First okay given to hear president in State-Mafia trial

But panel may still decide not to make Napolitano testify

First okay given to hear president in State-Mafia trial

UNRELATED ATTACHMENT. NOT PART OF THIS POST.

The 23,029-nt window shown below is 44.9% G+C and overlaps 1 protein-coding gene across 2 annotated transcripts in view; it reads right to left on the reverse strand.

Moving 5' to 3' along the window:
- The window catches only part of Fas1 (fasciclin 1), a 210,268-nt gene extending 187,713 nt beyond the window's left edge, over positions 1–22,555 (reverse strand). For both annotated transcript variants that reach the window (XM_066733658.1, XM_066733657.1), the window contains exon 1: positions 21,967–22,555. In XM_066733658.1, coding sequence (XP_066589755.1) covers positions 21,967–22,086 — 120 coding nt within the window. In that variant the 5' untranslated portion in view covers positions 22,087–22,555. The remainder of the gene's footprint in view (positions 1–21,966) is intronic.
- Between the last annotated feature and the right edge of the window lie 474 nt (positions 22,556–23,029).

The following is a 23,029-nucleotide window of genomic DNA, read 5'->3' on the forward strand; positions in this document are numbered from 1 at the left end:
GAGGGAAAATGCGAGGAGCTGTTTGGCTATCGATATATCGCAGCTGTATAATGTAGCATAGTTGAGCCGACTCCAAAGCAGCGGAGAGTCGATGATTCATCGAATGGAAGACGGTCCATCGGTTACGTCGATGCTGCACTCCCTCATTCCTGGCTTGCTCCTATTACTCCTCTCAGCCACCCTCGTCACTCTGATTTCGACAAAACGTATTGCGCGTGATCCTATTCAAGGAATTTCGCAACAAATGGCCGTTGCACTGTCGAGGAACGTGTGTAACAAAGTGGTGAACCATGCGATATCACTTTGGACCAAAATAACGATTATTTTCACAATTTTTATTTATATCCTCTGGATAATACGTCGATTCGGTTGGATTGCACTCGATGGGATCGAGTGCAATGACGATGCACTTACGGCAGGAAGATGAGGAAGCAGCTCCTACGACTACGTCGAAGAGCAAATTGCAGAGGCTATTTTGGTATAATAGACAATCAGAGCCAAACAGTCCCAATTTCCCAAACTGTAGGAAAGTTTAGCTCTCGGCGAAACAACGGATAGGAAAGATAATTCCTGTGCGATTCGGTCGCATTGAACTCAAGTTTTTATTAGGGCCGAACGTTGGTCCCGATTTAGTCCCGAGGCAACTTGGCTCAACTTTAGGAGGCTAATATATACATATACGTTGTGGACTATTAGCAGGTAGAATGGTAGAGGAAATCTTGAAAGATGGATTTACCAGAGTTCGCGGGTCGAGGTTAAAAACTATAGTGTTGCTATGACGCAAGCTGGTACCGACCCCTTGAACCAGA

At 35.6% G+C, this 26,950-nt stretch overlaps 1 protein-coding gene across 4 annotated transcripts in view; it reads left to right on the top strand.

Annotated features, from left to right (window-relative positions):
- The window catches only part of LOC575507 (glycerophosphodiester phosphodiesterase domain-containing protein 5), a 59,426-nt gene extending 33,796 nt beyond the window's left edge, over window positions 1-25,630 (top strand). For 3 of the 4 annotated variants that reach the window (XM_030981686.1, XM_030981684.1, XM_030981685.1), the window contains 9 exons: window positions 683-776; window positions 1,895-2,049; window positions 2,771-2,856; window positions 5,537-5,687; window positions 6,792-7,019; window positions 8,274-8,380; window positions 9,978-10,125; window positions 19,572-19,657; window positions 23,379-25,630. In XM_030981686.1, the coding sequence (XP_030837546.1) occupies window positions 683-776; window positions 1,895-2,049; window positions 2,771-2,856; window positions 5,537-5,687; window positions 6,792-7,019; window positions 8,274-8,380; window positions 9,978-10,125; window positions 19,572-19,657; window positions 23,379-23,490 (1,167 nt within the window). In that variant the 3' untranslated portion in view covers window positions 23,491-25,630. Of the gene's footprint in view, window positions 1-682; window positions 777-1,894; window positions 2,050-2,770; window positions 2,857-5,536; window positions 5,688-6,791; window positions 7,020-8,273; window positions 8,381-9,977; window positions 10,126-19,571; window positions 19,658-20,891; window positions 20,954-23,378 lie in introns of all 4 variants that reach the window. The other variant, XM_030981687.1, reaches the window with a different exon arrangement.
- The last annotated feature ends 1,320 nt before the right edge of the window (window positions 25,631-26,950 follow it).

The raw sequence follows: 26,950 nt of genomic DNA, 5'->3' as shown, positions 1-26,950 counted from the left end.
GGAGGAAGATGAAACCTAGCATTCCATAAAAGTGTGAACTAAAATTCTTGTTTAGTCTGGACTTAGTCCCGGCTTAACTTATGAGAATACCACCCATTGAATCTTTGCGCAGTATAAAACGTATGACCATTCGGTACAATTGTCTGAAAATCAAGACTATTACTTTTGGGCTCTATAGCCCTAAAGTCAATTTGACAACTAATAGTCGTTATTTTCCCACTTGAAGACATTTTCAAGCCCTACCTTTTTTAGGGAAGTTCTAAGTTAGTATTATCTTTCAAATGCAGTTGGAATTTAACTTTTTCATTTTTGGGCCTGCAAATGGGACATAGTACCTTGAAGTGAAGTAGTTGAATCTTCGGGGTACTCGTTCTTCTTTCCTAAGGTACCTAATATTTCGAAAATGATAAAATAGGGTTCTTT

Palermo, May 20 - The Palermo appeals court on Monday gave prosecutors the first green light to have Italian President Giorgio Napolitano testify in a trial on alleged secret negotiations between the Mafia and the Italian State in the early 1990s, according to a witness list made public on Monday. The list of almost 200 prosecution witnesses is being reviewed by a panel to ensure that admissible evidence goes before the judges in the case that is slated to proceed on May 27. The panel may ultimately rule out calling the president to testify. It has been alleged that State officials entered negotiations with Cosa Nostra in a bid to stop attacks after a long campaign of violence that culminated in two bombings in 1992 that killed anti-Mob prosecutor Giovanni Falcone, his wife, fellow prosecutor Paolo Borsellino, and several bodyguards. The complex case has seen numerous twists and turns. Earlier this year, a judge in Palermo destroyed wiretaps of Napolitano, effectively ending a judicial clash that pitted the sanctity of the presidency against the duties of Mafia investigators. That came after a ruling last December by Italy's Constitutional Court ordering the Palermo prosecutors to destroy recordings of four conversations Napolitano had between late 2011 and May 2012 with Nicola Mancino, a former interior minister and Senate Speaker. Napolitano had successfully argued that the Italian Constitution forbids prosecutors from investigating the head of state unless he is suspected of high treason or attacking the Constitution itself. The wiretaps should have have been destroyed immediately, the president said. Mancino was charged along with 11 other people last July in relation to alleged negotiations to stop the series of Cosa Nostra bomb attacks in the early 1990s. Mancino is accused of perjury for saying he did not know about the negotiations. He denies this.

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